An Indian American accepts the challenge of Nanotechnology

Mahesh Patel, CEO of ShayoNano

Indian American entrepreneur Mahesh Patel has started a nanotechnology company called ShayoNano in Stafford, Texas and has produced his first 300-pound batch of a nanomaterial which will be used to enhance the efficiency of common paint.

Patel’s idea of creating ShayoNano was conceived in 2007 when an economic development arm of the Singaporean government invited him to relocate to the small island city-state where, with investor funding, he built a lab and spent nine years developing products based on nanotechnology.

“They had good faith in us, and they kept investing money,” Patel told the Huston Chronicle, eventually aiming to open a facility somewhere in the United States.

So alone in a rental car, Patel drove from Austin, Texas to Miami, Florida, meeting with economic development offices along the way in search of a place to settle down finally coming upon Huston, Texas.

He then got a temporary spot downtown in the Houston Technology Center, a startup incubator, in 2015, and moved to a small office in Stafford by the end of that year.

“A little town like Stafford doesn’t get nanotechnology very often,” said Patti Worfe, economic development director for the city of Stafford. “We’re very excited.”

The custom production hardware began arriving in Stafford in May, and the operation came on line late July.

Inside the facility, innumerable pipes and cables connect an array of shimmering pressurized vats which are each linked to a touch screen and can produce up to five tons of product per day.

ShayoNano has a handful of patented products developed in its lab. One material captures carbon emissions; others capture impurities in water, extract beta-carotene from palm oil, absorb oil from water, prevent paper from burning or protect plastic from ultraviolet rays.

The first product off the production line is dubbed SmartHide, a lower-cost substitute for titanium dioxide, a crucial component of paint, which boosts opacity and other qualities and was sold to a small-scale paint manufacturer.

Patel told the Huston Chronicle that larger producers have already expressed interest but that would require a larger batch of product which his facility is unable to provide.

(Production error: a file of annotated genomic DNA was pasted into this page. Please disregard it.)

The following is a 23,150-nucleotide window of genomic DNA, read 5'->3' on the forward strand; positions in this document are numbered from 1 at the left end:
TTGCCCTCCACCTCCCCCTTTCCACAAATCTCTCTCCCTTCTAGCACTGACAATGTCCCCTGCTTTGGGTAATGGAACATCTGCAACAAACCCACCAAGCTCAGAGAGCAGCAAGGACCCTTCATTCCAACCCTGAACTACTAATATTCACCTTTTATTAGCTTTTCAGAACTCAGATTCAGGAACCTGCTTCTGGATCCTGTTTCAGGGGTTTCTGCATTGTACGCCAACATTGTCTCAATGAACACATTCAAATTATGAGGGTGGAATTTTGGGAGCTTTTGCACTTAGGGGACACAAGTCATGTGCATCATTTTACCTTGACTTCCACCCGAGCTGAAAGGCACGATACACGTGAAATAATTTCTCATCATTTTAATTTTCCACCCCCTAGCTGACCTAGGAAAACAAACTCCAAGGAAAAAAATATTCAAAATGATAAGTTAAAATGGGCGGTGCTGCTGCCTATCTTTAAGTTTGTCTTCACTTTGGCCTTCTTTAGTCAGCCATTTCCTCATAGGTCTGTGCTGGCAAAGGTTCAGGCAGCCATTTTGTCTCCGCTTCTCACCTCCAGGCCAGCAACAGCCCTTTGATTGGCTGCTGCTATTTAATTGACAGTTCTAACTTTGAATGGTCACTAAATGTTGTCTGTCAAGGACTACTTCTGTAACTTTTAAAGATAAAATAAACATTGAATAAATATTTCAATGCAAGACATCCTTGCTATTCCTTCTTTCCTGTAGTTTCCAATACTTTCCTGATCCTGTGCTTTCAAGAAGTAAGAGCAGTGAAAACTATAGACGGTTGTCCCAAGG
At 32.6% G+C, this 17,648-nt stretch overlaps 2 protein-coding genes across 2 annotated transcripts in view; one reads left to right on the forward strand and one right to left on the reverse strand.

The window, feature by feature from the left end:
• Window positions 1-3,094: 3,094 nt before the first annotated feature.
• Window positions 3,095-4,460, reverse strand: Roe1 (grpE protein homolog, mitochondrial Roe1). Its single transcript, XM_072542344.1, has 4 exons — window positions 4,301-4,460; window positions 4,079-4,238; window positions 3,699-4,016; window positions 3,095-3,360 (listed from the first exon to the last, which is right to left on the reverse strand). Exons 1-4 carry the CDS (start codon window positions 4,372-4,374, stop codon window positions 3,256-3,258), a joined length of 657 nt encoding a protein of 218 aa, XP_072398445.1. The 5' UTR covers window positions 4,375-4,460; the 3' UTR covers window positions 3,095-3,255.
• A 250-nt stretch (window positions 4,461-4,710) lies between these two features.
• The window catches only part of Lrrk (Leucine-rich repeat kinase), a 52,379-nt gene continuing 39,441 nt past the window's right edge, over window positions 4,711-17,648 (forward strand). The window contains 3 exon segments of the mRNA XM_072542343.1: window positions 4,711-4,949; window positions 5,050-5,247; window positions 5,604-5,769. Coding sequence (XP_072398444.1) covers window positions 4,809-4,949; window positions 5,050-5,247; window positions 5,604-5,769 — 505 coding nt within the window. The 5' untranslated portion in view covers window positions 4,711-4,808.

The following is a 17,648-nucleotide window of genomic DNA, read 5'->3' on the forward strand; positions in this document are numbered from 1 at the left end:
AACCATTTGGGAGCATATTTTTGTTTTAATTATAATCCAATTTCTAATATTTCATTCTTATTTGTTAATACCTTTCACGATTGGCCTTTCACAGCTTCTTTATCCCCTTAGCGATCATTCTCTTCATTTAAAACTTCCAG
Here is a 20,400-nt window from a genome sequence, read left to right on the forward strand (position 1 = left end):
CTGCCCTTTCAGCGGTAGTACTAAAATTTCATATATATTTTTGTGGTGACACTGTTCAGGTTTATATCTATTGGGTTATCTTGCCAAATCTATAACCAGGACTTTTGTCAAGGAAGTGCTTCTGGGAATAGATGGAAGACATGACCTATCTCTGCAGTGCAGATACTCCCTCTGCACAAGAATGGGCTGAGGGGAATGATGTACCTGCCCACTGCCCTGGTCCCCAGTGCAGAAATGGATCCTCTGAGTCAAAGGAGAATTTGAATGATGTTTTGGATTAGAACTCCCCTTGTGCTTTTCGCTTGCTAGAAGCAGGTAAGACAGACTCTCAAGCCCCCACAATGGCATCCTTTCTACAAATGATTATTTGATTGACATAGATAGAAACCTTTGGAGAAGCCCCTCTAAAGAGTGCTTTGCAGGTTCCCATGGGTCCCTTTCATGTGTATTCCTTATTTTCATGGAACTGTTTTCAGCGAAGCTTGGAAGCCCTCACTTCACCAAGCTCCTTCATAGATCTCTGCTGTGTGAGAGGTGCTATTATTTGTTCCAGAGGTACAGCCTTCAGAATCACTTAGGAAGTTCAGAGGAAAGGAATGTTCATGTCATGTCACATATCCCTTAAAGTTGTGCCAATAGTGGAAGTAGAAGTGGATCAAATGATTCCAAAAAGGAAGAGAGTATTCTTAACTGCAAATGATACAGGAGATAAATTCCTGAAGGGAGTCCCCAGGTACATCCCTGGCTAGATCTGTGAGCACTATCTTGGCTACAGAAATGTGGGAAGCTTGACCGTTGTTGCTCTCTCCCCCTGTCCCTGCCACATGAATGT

Since ShayoNano moved into its small Stafford office, it has been working with the city to find space for a much larger production facility – 100,000 square feet or larger.

“We continue to look for a substantially bigger building for them,” Worfe said. “If the production on this product really takes off, they could start needing additional space very quickly.”

Patel got started his journey in nanoscience more than two decades ago when, as a second-year chemical engineering student at a university in Mumbai in 1992, he won a prize for making a working prototype of a fuel cell.

Nanotechnology has been under development in its modern form for more than 30 years and although it has been working so far, experts in the field says that it still has a long way to go before it actually hits its prime time.

“I think that the real opportunity for nanotech has not been realized yet,” said Lisa Friedersdorf, director of the National Nanotechnology Coordination Office. “We’re starting to see things moving in that direction, but we certainly are not done yet.”

Houston laboratories have played a crucial role in the early development of nanomaterials and although the city has struggled to nurture a tech scene, the nano still hasn’t taken off as a handful of startup companies have given up due to exhausted investor funding while a few have remained inbetween.

“I don’t know exactly why it hasn’t taken off,” said Nick Tillman, director of energy acceleration at the Houston Technology Center. “It definitely has local promise. That would be something to set Houston apart.”

Decades ago, technology evolved dramatically when scientists learned to engineer on the microscale to produce microchips, so the Nanoscale is a thousand times smaller and it represents a realm where many substances are in atomic or molecular form, by engineering particles on the nanoscale, scientists can design attributes of the bulk material.

“Nanotechnology is waiting for a success story, that would be the kind of story we’ll create in the next years,” said Patel who hopes to succeed in an area where others have failed.




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